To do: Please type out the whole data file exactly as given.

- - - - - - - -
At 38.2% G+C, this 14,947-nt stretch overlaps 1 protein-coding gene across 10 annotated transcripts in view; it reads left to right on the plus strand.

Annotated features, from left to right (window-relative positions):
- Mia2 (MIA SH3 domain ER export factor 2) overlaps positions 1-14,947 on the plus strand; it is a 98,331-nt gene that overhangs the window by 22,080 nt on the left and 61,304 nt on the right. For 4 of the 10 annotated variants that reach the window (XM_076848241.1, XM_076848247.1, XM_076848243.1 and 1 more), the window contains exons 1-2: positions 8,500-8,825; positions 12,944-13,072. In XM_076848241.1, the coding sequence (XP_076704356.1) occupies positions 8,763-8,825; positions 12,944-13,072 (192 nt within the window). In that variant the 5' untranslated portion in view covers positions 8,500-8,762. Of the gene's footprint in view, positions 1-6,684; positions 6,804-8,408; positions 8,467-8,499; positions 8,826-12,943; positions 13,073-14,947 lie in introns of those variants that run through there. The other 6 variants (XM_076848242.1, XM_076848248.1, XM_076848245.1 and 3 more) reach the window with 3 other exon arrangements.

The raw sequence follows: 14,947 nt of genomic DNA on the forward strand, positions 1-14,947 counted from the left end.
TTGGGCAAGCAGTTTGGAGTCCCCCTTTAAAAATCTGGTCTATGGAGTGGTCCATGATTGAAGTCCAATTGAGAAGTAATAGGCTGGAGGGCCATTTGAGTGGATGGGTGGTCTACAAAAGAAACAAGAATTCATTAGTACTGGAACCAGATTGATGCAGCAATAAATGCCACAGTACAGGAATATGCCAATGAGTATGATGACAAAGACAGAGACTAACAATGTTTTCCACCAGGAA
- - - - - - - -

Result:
At 38.2% G+C, this 14,947-nt stretch overlaps 1 protein-coding gene across 10 annotated transcripts in view; it reads left to right on the plus strand.

Annotated features, from left to right (window-relative positions):
- Mia2 (MIA SH3 domain ER export factor 2) overlaps positions 1-14,947 on the plus strand; it is a 98,331-nt gene that overhangs the window by 22,080 nt on the left and 61,304 nt on the right. For 4 of the 10 annotated variants that reach the window (XM_076848241.1, XM_076848247.1, XM_076848243.1 and 1 more), the window contains exons 1-2: positions 8,500-8,825; positions 12,944-13,072. In XM_076848241.1, the coding sequence (XP_076704356.1) occupies positions 8,763-8,825; positions 12,944-13,072 (192 nt within the window). In that variant the 5' untranslated portion in view covers positions 8,500-8,762. Of the gene's footprint in view, positions 1-6,684; positions 6,804-8,408; positions 8,467-8,499; positions 8,826-12,943; positions 13,073-14,947 lie in introns of those variants that run through there. The other 6 variants (XM_076848242.1, XM_076848248.1, XM_076848245.1 and 3 more) reach the window with 3 other exon arrangements.

The raw sequence follows: 14,947 nt of genomic DNA on the forward strand, positions 1-14,947 counted from the left end.
TTGGGCAAGCAGTTTGGAGTCCCCCTTTAAAAATCTGGTCTATGGAGTGGTCCATGATTGAAGTCCAATTGAGAAGTAATAGGCTGGAGGGCCATTTGAGTGGATGGGTGGTCTACAAAAGAAACAAGAATTCATTAGTACTGGAACCAGATTGATGCAGCAATAAATGCCACAGTACAGGAATATGCCAATGAGTATGATGACAAAGACAGAGACTAACAATGTTTTCCACCAGGAA